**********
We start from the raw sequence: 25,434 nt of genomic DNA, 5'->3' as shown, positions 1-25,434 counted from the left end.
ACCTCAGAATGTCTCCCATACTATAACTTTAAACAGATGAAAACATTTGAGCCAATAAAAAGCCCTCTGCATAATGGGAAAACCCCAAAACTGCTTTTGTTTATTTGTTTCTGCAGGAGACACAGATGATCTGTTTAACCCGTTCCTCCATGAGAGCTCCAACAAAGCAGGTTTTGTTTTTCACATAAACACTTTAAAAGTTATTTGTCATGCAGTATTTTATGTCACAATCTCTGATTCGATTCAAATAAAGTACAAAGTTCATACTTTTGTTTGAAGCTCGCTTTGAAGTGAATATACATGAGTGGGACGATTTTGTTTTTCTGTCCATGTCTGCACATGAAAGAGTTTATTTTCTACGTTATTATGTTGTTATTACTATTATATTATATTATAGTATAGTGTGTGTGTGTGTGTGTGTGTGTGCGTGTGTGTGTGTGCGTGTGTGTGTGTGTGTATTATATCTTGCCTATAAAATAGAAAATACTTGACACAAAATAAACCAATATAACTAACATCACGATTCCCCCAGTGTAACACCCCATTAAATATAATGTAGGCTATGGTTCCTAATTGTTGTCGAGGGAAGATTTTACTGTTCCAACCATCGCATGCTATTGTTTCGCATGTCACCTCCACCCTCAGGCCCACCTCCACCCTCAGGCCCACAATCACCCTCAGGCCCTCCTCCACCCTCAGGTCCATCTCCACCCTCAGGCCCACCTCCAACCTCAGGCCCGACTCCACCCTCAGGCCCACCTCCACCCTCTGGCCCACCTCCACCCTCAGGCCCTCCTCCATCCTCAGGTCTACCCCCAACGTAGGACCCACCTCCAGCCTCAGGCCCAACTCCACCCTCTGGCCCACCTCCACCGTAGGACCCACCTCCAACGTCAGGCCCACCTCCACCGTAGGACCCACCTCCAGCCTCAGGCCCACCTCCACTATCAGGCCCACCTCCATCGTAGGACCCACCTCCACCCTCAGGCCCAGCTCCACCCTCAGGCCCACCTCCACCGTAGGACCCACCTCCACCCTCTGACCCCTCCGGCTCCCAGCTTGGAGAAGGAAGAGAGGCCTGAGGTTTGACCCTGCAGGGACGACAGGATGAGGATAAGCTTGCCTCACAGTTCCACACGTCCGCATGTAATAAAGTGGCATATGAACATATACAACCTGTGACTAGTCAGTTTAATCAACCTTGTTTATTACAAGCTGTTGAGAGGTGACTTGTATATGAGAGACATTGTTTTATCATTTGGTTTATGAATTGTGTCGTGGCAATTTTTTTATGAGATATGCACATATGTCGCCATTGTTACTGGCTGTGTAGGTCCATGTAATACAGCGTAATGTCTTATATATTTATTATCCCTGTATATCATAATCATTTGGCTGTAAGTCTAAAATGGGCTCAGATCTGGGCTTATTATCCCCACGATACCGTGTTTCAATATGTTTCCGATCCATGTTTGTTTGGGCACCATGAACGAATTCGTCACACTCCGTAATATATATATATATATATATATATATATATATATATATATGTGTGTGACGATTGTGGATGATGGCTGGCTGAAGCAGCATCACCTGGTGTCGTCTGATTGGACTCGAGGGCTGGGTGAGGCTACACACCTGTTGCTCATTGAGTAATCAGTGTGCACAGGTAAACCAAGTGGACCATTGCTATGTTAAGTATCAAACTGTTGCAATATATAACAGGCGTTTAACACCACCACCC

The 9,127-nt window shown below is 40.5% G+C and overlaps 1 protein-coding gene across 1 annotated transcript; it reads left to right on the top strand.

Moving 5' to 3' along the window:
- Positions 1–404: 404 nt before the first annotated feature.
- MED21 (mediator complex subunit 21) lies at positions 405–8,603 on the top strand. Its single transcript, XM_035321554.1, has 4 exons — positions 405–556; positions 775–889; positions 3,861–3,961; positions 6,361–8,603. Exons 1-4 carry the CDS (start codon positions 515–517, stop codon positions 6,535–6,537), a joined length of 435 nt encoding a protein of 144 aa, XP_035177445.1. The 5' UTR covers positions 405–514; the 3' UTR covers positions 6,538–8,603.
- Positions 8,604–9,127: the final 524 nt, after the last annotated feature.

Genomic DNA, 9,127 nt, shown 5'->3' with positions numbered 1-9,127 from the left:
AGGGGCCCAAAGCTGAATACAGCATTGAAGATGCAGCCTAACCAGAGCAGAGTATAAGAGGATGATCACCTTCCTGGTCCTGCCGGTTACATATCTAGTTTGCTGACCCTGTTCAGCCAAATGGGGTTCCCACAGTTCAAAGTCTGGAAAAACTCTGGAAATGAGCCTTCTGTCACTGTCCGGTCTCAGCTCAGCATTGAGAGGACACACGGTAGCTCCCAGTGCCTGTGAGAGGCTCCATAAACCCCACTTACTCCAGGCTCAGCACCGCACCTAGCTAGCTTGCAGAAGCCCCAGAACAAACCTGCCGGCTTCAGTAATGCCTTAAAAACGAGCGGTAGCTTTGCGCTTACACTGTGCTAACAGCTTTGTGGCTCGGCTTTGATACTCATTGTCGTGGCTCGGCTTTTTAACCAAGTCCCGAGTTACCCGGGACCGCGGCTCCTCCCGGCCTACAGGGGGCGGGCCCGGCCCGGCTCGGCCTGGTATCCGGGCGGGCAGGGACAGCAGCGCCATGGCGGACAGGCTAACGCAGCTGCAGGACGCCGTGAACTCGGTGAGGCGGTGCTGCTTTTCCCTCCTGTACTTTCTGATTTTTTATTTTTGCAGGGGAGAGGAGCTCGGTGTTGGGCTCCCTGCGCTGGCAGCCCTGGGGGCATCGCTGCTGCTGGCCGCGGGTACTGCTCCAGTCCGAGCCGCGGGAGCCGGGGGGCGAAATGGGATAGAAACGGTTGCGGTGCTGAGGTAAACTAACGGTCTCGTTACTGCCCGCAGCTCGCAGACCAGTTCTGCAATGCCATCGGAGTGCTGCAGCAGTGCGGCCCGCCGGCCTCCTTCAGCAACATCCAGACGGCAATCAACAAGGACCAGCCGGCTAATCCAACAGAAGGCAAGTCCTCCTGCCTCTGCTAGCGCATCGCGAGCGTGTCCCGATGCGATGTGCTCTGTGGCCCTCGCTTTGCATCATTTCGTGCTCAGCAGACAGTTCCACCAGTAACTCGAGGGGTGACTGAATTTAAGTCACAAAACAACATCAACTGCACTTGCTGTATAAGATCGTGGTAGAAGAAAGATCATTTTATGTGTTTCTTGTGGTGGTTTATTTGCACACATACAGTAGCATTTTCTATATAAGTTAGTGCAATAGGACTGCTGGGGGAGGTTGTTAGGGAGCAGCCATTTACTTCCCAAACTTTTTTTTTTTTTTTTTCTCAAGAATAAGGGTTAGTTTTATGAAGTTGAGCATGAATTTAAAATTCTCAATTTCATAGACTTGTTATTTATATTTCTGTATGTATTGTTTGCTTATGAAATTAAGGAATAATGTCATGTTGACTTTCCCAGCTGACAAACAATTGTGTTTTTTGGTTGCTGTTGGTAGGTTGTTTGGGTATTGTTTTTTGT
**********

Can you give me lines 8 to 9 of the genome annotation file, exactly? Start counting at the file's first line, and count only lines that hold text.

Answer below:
Genomic DNA, 9,127 nt, shown 5'->3' with positions numbered 1-9,127 from the left:
AGGGGCCCAAAGCTGAATACAGCATTGAAGATGCAGCCTAACCAGAGCAGAGTATAAGAGGATGATCACCTTCCTGGTCCTGCCGGTTACATATCTAGTTTGCTGACCCTGTTCAGCCAAATGGGGTTCCCACAGTTCAAAGTCTGGAAAAACTCTGGAAATGAGCCTTCTGTCACTGTCCGGTCTCAGCTCAGCATTGAGAGGACACACGGTAGCTCCCAGTGCCTGTGAGAGGCTCCATAAACCCCACTTACTCCAGGCTCAGCACCGCACCTAGCTAGCTTGCAGAAGCCCCAGAACAAACCTGCCGGCTTCAGTAATGCCTTAAAAACGAGCGGTAGCTTTGCGCTTACACTGTGCTAACAGCTTTGTGGCTCGGCTTTGATACTCATTGTCGTGGCTCGGCTTTTTAACCAAGTCCCGAGTTACCCGGGACCGCGGCTCCTCCCGGCCTACAGGGGGCGGGCCCGGCCCGGCTCGGCCTGGTATCCGGGCGGGCAGGGACAGCAGCGCCATGGCGGACAGGCTAACGCAGCTGCAGGACGCCGTGAACTCGGTGAGGCGGTGCTGCTTTTCCCTCCTGTACTTTCTGATTTTTTATTTTTGCAGGGGAGAGGAGCTCGGTGTTGGGCTCCCTGCGCTGGCAGCCCTGGGGGCATCGCTGCTGCTGGCCGCGGGTACTGCTCCAGTCCGAGCCGCGGGAGCCGGGGGGCGAAATGGGATAGAAACGGTTGCGGTGCTGAGGTAAACTAACGGTCTCGTTACTGCCCGCAGCTCGCAGACCAGTTCTGCAATGCCATCGGAGTGCTGCAGCAGTGCGGCCCGCCGGCCTCCTTCAGCAACATCCAGACGGCAATCAACAAGGACCAGCCGGCTAATCCAACAGAAGGCAAGTCCTCCTGCCTCTGCTAGCGCATCGCGAGCGTGTCCCGATGCGATGTGCTCTGTGGCCCTCGCTTTGCATCATTTCGTGCTCAGCAGACAGTTCCACCAGTAACTCGAGGGGTGACTGAATTTAAGTCACAAAACAACATCAACTGCACTTGCTGTATAAGATCGTGGTAGAAGAAAGATCATTTTATGTGTTTCTTGTGGTGGTTTATTTGCACACATACAGTAGCATTTTCTATATAAGTTAGTGCAATAGGACTGCTGGGGGAGGTTGTTAGGGAGCAGCCATTTACTTCCCAAACTTTTTTTTTTTTTTTTTCTCAAGAATAAGGGTTAGTTTTATGAAGTTGAGCATGAATTTAAAATTCTCAATTTCATAGACTTGTTATTTATATTTCTGTATGTATTGTTTGCTTATGAAATTAAGGAATAATGTCATGTTGACTTTCCCAGCTGACAAACAATTGTGTTTTTTGGTTGCTGTTGGTAGGTTGTTTGGGTATTGTTTTTTGT